Wednesday, 23 August 2006

The under-endowed Overlander

Years ago I remember Bob Jones praising the Auckland-Wellington overnight train (now called The Overlander) as the very best way to travel intercity. Jump aboard in one city, he said, enjoy an early evening drink, head for your bed and arrive downtown in good time in your city of business, fighting fit and fresh as a daisy and already in the heart of the city and ready to go.

It must also be remembered that this was in the years when Bob had a thing about the 'ugly fat woman policy' that the local government airline monopoly NAC seemed to pursue in hiring hostesses -- apparently hair-lips and big arses abounded -- so bear in mind that competition with the airlines was not exactly hot stuff.

My point, if I have one, is that times have changed. Intercity airline travel is better than it's ever been. Meanwhile, the standard of intercity rail travel is perhaps worse than it ever was -- sleeping cars for instance joined the Dodo some years ago. Now, speaking personally I think that's a shame, but my thoughts and feelings on the matter really butter no parsnips, and neither should the thoughts or feelings of others. Cash might help, but pleasant thoughts on their own pay no bills, do they.

Jeanette Fitzsimplesimons's meditations certainly pay no bills. Clutching a petition to her chest and an exhortationary crease across her brow, The Simplesimons opines: “It is easy to forget how essential the Overlander is to the communities along the route.” Great. If it's "essential" to them then presumably they'll be happy to stump up some dosh to help keep the service running then? No? Ah, apparently that's not what Fitzsimplesimons was meaning.

How about The Kedgley? "New Zealanders from every walk of life obviously feel very attached to this train service," she says, petition in hand. "They don't want to see it scrapped. Travelling by train up and down the island is an experience they value, and they want their children to enjoy it in future." So how are they expressing their attachment? Perhaps by delving into their piggy banks, or their spare venture-capital funds?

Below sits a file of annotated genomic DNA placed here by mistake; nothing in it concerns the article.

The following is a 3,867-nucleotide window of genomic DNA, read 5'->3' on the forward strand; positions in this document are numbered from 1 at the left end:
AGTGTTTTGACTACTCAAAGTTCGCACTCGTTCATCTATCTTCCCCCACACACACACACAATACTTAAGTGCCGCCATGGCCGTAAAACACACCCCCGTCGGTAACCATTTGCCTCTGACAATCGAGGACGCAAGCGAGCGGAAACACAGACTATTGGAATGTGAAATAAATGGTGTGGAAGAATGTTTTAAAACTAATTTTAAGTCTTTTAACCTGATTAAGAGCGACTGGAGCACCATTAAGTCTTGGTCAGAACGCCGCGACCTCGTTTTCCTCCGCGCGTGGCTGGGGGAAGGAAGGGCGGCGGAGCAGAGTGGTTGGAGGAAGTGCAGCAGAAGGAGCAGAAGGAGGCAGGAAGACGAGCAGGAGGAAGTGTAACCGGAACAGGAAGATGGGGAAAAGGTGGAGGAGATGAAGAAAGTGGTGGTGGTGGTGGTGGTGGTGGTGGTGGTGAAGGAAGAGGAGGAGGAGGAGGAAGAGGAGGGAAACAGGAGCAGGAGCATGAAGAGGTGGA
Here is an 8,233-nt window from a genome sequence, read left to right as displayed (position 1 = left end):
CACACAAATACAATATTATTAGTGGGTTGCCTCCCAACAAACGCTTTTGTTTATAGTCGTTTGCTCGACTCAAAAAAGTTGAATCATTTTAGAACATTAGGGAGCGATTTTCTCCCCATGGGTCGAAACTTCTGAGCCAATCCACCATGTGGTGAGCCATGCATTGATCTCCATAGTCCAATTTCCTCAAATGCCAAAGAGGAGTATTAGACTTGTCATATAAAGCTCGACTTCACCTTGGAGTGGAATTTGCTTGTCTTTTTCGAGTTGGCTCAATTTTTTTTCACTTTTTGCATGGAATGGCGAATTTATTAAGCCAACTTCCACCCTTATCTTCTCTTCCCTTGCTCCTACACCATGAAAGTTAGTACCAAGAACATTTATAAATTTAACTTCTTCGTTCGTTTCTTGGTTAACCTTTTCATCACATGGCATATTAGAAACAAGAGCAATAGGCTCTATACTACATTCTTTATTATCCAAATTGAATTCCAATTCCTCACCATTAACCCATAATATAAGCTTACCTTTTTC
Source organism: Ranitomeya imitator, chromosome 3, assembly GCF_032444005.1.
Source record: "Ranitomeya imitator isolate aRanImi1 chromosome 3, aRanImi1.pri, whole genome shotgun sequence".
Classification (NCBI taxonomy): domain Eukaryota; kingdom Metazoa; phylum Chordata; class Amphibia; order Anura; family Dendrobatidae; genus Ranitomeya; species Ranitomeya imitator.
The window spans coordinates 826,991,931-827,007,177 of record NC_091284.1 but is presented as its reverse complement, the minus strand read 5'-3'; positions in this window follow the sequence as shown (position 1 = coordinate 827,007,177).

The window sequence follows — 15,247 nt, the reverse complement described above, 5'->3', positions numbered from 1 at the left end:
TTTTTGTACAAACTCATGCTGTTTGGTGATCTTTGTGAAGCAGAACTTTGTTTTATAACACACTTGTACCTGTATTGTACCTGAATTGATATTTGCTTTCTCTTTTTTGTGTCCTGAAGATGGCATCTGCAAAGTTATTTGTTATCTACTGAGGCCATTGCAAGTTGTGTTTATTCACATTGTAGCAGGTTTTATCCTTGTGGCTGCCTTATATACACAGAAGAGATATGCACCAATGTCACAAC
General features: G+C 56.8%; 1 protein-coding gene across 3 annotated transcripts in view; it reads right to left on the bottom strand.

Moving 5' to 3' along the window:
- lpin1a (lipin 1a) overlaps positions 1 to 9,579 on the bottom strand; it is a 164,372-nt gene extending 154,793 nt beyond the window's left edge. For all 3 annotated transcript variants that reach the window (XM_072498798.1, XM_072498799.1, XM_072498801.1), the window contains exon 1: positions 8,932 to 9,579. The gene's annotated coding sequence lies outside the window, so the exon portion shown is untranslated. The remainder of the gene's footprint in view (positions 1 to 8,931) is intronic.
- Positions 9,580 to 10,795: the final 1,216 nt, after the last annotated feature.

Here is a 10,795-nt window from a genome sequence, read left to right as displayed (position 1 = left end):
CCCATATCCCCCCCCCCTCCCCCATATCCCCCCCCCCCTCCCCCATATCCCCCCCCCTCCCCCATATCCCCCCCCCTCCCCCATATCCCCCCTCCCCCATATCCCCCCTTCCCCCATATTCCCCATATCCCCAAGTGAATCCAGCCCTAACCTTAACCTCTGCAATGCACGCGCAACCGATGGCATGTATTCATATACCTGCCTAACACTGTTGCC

Apparently not.

Apparently the "value" that people place on The Overlander is not one you can measure, and certainly not the same value they place on not wasting their own money. After all, if people truly saw a value in The Overlander then nothing stops them clubbing together with their own money and putting together a proposal to Toll to help keep the service running. If all they say is true about the number of people to whom this service is essential, then the number of people willing to club together should be enormous, shouldn't it?

But it's not true, is it. It's just hyperbole isn't it. No one does value it as much as Jeanette and Sue say they do. In fact, to pinch a line from Penn & Teller, what they're saying is plain and simple, straight up and down, nothing more than hot air and Bullshit!

It gets them some good headlines though, doesn't it.

* Liberty Scott has a similar though much more politely expressed position, and with all the details you've come to expect from Scott. Check it out here.

LINKS: Greens's answer to Overlander - petition and subsidy - Liberty Scott
Greens campaign unlikely to save Overlander - NZ Herald

RELATED: Politics-Greens, New Zealand


  1. PC, I thought exactly the same thing last night while watching the news where the NZ version of the Greenham Common women were ensconced at Wgtn station getting signatures to 'save the train'.

    If, as Jeanette earnestly said, the train is 'essential', (Greenie-Reds love that word, eh), there should be no shortage of investors willing to put up their money to save it.

    I reiterate: *their* money; not mine.

  2. I wonder if anyone will notice that "Myra Mains" signs a lot of Green Party petitions?

  3. I've been on the train when it took 10 hours to make the trip both during the day and at nighttime.

    The trip took too long, the seats were uncomfortable, and the food was bad.

    This is why no one including Jeanette and Sue use the Overlander.

  4. "This is why no one including Jeanette and Sue use the Overlander."

    I don't think either Sue or Jeanette use The Overlander. They just think other people should.

    "I've been on the train when it took 10 hours to make the trip both during the day and at nighttime. The trip took too long, the seats were uncomfortable, and the food was bad."

    To be fair, I think the service is a lot better than it was back when Richard Prebble was saving rail. Back then there were no sleeping cars, no food or heating to speak of, few other choices for long-distance travel, and they used to regularly shake you awake in the middle of the night to check your tickets.

    Those weren't the days.


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